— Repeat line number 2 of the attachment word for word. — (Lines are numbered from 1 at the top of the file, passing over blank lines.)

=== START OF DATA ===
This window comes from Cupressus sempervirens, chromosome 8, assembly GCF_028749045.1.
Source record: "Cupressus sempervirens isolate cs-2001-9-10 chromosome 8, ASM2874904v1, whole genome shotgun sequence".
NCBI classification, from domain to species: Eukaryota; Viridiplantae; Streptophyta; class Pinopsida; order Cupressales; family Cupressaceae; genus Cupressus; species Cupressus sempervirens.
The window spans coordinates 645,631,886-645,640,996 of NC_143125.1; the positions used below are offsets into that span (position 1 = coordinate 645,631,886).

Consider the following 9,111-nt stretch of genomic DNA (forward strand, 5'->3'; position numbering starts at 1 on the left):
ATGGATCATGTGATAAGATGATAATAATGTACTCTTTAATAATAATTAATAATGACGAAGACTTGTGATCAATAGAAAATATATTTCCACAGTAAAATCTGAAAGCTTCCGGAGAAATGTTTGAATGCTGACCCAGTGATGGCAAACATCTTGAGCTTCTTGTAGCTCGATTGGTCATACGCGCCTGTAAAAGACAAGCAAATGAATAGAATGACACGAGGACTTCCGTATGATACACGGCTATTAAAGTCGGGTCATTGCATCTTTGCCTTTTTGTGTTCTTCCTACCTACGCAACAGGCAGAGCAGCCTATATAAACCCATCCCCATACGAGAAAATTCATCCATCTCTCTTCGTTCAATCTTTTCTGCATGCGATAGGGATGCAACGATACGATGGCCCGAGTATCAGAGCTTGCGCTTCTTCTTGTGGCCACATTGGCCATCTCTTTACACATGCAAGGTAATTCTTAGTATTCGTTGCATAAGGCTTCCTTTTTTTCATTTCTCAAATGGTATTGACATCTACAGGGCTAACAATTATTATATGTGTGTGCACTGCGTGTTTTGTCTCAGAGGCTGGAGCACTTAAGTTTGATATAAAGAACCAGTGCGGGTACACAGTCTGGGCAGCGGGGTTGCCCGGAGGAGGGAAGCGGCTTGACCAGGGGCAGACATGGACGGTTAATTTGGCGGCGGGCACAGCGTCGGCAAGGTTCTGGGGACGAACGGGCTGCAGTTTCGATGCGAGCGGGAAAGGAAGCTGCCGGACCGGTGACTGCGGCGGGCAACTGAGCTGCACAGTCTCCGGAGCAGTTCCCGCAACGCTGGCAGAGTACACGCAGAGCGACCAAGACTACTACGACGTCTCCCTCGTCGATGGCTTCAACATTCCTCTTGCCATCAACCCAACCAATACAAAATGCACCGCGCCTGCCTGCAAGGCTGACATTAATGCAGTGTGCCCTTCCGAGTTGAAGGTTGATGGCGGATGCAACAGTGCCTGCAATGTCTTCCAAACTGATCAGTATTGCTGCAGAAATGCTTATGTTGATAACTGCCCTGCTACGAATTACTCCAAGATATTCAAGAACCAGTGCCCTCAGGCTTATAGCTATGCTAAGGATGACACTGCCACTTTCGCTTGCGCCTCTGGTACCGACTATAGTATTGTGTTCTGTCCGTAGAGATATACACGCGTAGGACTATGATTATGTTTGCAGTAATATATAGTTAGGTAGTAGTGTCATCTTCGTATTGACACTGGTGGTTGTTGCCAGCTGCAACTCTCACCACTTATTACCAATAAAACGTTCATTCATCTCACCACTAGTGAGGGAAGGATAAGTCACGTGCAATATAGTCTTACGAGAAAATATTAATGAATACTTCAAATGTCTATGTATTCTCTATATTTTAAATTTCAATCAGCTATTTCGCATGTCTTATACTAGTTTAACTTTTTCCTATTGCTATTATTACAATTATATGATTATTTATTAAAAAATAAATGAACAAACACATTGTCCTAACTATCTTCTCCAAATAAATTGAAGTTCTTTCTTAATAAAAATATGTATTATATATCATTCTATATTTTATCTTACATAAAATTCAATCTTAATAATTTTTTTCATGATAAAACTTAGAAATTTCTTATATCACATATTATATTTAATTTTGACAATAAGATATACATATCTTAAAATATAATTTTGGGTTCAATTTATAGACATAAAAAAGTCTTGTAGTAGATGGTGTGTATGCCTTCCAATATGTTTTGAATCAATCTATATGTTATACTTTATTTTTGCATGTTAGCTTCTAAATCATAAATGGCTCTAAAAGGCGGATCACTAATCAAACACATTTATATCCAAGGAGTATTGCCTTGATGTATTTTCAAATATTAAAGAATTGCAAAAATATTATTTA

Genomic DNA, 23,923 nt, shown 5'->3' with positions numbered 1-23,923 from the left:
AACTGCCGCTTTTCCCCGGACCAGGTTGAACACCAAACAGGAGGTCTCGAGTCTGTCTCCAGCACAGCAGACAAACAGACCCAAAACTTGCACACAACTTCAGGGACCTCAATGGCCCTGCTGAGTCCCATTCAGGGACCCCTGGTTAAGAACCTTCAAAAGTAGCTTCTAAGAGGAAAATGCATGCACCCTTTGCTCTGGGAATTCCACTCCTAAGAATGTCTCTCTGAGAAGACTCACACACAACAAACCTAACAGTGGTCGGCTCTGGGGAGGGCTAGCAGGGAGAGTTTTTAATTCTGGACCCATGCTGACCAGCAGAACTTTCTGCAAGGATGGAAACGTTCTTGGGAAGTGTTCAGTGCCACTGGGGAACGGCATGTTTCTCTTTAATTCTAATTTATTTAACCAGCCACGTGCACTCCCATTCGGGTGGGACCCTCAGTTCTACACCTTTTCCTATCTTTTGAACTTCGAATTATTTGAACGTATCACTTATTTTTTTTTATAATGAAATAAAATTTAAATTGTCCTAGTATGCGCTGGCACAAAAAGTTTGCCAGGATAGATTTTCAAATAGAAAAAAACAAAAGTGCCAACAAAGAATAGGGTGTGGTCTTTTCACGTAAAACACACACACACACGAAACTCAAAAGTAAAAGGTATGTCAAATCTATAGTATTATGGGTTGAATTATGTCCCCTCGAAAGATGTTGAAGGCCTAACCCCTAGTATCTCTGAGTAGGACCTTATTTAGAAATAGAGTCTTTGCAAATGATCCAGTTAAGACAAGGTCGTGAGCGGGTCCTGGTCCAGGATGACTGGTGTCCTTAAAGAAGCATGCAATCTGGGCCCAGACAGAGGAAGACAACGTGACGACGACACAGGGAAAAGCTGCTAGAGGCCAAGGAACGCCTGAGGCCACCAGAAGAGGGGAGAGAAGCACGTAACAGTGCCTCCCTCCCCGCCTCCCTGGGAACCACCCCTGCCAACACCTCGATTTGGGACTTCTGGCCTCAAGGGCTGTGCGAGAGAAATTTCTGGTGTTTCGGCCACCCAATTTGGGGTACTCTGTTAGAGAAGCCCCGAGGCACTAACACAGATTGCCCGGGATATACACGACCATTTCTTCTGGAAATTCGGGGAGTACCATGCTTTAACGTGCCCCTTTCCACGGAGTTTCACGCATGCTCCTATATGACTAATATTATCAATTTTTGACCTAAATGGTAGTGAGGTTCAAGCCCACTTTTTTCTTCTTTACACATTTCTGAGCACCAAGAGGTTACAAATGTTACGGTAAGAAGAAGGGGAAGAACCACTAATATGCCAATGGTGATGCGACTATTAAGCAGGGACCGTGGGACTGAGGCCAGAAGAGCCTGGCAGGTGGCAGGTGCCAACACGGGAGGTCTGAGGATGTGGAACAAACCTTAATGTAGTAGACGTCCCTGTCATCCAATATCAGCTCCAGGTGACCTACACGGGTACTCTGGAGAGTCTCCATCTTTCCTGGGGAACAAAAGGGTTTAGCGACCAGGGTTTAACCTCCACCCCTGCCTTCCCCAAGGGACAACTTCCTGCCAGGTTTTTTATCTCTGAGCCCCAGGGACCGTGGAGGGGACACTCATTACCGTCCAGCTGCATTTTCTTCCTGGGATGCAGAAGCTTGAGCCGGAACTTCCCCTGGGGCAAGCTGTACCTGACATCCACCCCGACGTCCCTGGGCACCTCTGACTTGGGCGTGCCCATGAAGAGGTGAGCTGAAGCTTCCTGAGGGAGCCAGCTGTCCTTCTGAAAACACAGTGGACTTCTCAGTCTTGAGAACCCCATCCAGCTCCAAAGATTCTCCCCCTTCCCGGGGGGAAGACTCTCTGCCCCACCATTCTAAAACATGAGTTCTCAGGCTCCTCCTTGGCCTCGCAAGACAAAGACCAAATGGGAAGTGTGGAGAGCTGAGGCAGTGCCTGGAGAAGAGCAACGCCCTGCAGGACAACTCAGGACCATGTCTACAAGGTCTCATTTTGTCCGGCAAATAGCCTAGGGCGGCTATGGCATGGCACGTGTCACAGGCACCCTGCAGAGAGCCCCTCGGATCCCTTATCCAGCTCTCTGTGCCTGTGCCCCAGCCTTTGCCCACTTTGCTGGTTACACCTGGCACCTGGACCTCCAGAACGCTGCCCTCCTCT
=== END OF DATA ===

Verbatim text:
Source record: "Cupressus sempervirens isolate cs-2001-9-10 chromosome 8, ASM2874904v1, whole genome shotgun sequence".